So the end of school term has arrived and a long hot August beckons. Well OK, hot if you’re heading somewhere suitably exotic.
Either way, the closing of school gates in July is a time of delight for nearly all children, as it has been since the first school door opened. Which of us adults could ever forget that thrill of last day of school term? Surely, only Christmas morning could surpass waking up on the first day of summer holidays.
Much else around has changed though, for today’s pupils. For earlier generations, holiday escapes were once largely confined to UK resorts, and outdoor play to local streets and fields. The British deckchair has now been largely replaced by the Mediterranean sun-lounger. Streets around the home once the playground of endless improvised games, have become the parkway for our cars, as sedentary travel, indoor entertainment and cheap fast food dining predominate.
Results and research now tells us that over 30% of children are classed as either overweight or obese. In fact overweight and obesity in adults by 2034 (which means today’s kids) is predicted to reach 70%. Direct costs to the NHS have risen an estimated twelvefold since 1996.
Yet somehow, something feels slightly at odds here, as we celebrate four years since the fantastic London Olympics and head to Rio.
In 1996, Sir Steve Redgrave won Britain’s only gold medal at the Atlanta games. Athletic medals were becoming rare, we were more likely to be awarded a buoyancy aid than an Olympic swimming bronze and fall off our bikes on the way to receiving it.
This Olympic summer we eagerly expect Jessica, Mo, our rowers, cyclists, even now our swimmers to repeat the glories of four years ago and new faces bring home more medals. From a country in 1996 that couldn’t possibly have foreseen a Wimbledon men’s tennis champion or a Tour de France winner, here in 2016 are Andy Murray and Chris Frome winning them again.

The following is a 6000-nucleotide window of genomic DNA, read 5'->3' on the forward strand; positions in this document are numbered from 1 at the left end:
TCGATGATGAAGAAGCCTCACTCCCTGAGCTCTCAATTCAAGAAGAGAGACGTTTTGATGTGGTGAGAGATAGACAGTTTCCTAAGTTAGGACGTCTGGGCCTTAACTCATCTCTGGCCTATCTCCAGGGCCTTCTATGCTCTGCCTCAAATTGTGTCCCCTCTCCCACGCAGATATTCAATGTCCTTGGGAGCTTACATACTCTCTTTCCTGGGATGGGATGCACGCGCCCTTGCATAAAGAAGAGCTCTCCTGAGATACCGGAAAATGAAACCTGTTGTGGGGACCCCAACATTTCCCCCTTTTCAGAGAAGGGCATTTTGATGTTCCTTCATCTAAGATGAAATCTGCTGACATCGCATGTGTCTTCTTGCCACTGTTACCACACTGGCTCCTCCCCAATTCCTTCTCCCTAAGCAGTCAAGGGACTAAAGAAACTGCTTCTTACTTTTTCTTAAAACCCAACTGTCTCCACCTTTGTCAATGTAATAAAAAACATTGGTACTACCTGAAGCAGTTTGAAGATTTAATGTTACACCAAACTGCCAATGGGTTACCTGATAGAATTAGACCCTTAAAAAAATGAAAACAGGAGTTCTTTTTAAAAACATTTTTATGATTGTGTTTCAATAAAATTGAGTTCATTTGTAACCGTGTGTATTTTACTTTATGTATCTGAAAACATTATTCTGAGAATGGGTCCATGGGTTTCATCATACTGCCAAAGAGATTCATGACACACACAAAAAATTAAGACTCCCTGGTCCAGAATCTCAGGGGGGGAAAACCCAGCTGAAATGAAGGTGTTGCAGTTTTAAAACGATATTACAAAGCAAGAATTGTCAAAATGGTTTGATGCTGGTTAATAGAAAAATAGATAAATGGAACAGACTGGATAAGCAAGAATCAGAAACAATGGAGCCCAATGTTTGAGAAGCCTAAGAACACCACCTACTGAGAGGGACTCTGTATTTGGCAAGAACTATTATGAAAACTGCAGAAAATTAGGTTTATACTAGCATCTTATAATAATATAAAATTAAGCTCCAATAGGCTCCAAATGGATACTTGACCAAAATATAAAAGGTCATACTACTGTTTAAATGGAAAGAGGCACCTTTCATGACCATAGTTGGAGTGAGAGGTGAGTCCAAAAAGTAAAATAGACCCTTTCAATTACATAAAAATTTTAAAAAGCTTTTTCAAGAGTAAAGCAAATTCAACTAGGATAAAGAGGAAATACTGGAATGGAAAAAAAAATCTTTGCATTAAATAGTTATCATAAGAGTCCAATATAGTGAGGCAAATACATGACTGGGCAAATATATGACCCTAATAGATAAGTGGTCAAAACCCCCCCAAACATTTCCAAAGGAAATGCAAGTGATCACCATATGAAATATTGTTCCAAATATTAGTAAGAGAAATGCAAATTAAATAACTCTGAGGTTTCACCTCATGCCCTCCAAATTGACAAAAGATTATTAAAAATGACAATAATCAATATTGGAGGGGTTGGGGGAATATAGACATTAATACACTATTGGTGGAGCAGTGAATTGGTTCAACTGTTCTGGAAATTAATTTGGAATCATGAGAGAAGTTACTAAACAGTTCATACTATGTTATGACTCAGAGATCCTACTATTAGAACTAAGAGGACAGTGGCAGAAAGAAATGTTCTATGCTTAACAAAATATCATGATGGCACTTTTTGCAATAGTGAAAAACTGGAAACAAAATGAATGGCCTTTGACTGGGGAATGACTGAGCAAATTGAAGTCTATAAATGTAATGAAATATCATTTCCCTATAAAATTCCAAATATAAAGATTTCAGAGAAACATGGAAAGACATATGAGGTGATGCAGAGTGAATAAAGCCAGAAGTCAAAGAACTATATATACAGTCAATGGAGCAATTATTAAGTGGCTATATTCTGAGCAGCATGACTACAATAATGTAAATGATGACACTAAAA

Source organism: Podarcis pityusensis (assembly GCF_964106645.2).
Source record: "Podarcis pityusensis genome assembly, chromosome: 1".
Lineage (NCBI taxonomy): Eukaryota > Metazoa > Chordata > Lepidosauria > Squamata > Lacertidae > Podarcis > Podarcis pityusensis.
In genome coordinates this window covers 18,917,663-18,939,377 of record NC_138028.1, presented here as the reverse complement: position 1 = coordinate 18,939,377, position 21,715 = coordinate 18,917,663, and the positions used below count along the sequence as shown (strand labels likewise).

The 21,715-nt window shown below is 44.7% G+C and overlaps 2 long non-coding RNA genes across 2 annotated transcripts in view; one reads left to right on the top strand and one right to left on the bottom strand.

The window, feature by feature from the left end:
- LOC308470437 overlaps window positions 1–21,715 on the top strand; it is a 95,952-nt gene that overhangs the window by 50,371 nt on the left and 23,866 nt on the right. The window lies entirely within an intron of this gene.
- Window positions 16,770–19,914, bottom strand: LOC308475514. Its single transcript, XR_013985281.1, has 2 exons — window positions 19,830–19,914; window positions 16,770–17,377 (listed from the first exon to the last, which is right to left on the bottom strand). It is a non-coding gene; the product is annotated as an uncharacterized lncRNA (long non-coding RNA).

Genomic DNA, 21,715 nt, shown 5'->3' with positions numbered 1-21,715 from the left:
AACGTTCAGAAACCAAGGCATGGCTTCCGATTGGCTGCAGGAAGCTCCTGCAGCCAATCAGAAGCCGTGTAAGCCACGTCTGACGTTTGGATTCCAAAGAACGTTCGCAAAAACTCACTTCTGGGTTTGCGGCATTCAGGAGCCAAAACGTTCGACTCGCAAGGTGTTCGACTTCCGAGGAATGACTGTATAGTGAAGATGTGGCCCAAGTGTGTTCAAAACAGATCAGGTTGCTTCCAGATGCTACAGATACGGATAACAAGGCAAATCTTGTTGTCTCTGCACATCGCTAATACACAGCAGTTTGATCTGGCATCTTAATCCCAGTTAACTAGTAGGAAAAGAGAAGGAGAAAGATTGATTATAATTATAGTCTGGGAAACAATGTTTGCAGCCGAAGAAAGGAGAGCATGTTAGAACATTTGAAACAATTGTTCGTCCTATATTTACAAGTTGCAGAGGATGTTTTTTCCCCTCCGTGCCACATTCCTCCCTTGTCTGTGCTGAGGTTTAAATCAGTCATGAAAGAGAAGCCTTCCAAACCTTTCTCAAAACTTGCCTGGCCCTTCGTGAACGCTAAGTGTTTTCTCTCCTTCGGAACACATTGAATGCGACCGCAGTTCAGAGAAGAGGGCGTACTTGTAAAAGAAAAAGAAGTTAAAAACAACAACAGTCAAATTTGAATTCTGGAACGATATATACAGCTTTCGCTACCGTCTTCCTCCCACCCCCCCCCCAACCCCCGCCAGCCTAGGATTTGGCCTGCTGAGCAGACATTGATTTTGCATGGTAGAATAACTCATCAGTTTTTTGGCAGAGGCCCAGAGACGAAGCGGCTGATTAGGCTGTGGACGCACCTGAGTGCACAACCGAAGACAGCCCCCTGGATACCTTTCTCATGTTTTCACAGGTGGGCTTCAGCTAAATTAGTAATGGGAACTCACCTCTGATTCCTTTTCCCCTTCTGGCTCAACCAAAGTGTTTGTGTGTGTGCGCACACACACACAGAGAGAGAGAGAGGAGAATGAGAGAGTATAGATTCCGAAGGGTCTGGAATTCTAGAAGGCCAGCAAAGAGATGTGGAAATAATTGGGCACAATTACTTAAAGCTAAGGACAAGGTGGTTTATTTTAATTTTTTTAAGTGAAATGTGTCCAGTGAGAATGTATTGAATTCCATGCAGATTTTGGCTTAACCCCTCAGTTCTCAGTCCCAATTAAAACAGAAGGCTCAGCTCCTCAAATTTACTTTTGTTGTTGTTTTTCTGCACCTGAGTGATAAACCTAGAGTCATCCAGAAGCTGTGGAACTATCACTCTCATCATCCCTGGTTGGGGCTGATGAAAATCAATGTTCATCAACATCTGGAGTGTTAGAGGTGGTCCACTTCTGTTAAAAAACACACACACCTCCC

Fat man of Europe? Well somewhere, something is working. So where’s the missing link between our predicted overweight kids and our healthy Olympic and sporting champions of the next two decades? Do you suppose it could be us?
Over the next 20 years who or what will determine whether today’s toddlers will be tomorrow's overweight junk-food or healthy sporting medalists? We might just start by looking in the mirror. As parents, grandparents, teachers, community participants and facility providers, we help stimulate their dreams. Our support can be as simple as the personal examples we set, the diet, interests and physical activities we encourage.
We may be part of the problem, but we are very definitely part of the solution. Great oaks from little acorns grow. Fed by healthy water, of course. Good luck to all our athletes in Rio. Enjoy your summer everyone- and don’t forget to carry your water bottle.